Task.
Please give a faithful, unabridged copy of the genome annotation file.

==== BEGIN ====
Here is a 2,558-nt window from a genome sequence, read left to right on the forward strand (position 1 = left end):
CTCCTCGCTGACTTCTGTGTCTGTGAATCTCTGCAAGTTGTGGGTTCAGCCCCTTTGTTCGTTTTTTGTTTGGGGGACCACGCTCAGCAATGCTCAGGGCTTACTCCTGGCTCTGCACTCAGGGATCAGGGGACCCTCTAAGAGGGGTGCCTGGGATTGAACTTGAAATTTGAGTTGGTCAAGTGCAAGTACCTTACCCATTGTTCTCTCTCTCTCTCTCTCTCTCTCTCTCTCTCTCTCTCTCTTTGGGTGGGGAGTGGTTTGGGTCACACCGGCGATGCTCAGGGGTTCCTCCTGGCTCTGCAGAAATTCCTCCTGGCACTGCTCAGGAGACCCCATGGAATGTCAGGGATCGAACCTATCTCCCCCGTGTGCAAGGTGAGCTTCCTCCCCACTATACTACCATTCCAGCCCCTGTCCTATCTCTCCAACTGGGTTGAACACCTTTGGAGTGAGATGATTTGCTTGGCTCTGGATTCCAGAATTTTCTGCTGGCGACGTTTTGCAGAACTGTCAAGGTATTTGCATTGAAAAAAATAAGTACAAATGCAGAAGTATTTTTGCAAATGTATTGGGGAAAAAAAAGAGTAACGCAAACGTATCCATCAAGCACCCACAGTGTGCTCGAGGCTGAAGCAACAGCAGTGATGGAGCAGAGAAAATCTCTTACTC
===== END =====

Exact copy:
Here is a 2,558-nt window from a genome sequence, read left to right on the forward strand (position 1 = left end):
CTCCTCGCTGACTTCTGTGTCTGTGAATCTCTGCAAGTTGTGGGTTCAGCCCCTTTGTTCGTTTTTTGTTTGGGGGACCACGCTCAGCAATGCTCAGGGCTTACTCCTGGCTCTGCACTCAGGGATCAGGGGACCCTCTAAGAGGGGTGCCTGGGATTGAACTTGAAATTTGAGTTGGTCAAGTGCAAGTACCTTACCCATTGTTCTCTCTCTCTCTCTCTCTCTCTCTCTCTCTCTCTCTCTCTTTGGGTGGGGAGTGGTTTGGGTCACACCGGCGATGCTCAGGGGTTCCTCCTGGCTCTGCAGAAATTCCTCCTGGCACTGCTCAGGAGACCCCATGGAATGTCAGGGATCGAACCTATCTCCCCCGTGTGCAAGGTGAGCTTCCTCCCCACTATACTACCATTCCAGCCCCTGTCCTATCTCTCCAACTGGGTTGAACACCTTTGGAGTGAGATGATTTGCTTGGCTCTGGATTCCAGAATTTTCTGCTGGCGACGTTTTGCAGAACTGTCAAGGTATTTGCATTGAAAAAAATAAGTACAAATGCAGAAGTATTTTTGCAAATGTATTGGGGAAAAAAAAGAGTAACGCAAACGTATCCATCAAGCACCCACAGTGTGCTCGAGGCTGAAGCAACAGCAGTGATGGAGCAGAGAAAATCTCTTACTC